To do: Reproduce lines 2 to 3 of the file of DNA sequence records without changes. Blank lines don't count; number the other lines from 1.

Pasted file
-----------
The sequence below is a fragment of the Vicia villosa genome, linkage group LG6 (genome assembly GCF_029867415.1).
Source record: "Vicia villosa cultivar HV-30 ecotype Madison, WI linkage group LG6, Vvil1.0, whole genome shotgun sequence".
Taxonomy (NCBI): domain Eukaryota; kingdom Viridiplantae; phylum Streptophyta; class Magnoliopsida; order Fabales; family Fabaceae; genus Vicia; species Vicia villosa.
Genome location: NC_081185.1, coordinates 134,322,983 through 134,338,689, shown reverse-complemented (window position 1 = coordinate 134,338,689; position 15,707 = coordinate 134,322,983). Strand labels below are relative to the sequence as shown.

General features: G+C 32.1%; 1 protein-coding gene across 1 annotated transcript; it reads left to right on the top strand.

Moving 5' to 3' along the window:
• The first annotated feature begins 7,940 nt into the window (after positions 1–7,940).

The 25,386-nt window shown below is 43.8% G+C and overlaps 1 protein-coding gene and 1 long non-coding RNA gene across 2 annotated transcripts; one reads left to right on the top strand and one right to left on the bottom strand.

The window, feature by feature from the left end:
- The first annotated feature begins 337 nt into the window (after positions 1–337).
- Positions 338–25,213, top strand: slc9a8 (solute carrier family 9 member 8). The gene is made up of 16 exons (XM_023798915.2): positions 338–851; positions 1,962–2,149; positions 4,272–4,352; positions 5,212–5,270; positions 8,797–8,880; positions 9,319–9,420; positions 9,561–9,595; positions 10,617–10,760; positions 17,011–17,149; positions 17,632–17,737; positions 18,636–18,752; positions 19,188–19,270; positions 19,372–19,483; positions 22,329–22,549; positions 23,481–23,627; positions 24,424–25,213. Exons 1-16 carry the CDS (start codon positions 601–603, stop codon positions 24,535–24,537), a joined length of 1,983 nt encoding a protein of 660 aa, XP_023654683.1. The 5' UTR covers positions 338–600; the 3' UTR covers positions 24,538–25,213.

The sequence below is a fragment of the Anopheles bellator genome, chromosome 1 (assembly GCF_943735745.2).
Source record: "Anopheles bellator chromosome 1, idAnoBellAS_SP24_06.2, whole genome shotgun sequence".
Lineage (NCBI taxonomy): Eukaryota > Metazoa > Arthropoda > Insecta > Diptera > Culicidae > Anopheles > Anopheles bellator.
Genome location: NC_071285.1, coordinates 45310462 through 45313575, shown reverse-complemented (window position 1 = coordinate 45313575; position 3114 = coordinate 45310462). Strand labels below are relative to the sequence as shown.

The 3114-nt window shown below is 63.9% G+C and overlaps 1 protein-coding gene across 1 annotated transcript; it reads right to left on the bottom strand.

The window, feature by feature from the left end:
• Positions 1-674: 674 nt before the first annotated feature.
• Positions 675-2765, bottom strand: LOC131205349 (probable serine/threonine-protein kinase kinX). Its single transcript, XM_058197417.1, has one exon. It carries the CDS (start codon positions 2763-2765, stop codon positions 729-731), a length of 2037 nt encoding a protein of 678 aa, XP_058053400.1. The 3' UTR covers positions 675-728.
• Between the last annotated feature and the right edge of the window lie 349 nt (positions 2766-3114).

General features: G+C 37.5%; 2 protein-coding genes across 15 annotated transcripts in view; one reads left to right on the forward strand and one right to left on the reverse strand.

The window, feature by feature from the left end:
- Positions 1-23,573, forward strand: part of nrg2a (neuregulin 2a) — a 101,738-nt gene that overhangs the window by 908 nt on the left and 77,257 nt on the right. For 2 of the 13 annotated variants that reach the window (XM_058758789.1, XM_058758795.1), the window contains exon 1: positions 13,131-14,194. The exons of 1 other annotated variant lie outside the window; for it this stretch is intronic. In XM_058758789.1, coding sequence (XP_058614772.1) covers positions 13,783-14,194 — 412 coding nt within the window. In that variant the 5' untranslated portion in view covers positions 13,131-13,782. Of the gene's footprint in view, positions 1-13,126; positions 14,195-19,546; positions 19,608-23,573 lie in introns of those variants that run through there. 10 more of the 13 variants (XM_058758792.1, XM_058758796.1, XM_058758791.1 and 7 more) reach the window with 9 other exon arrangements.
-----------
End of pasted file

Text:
Source record: "Vicia villosa cultivar HV-30 ecotype Madison, WI linkage group LG6, Vvil1.0, whole genome shotgun sequence".
Taxonomy (NCBI): domain Eukaryota; kingdom Viridiplantae; phylum Streptophyta; class Magnoliopsida; order Fabales; family Fabaceae; genus Vicia; species Vicia villosa.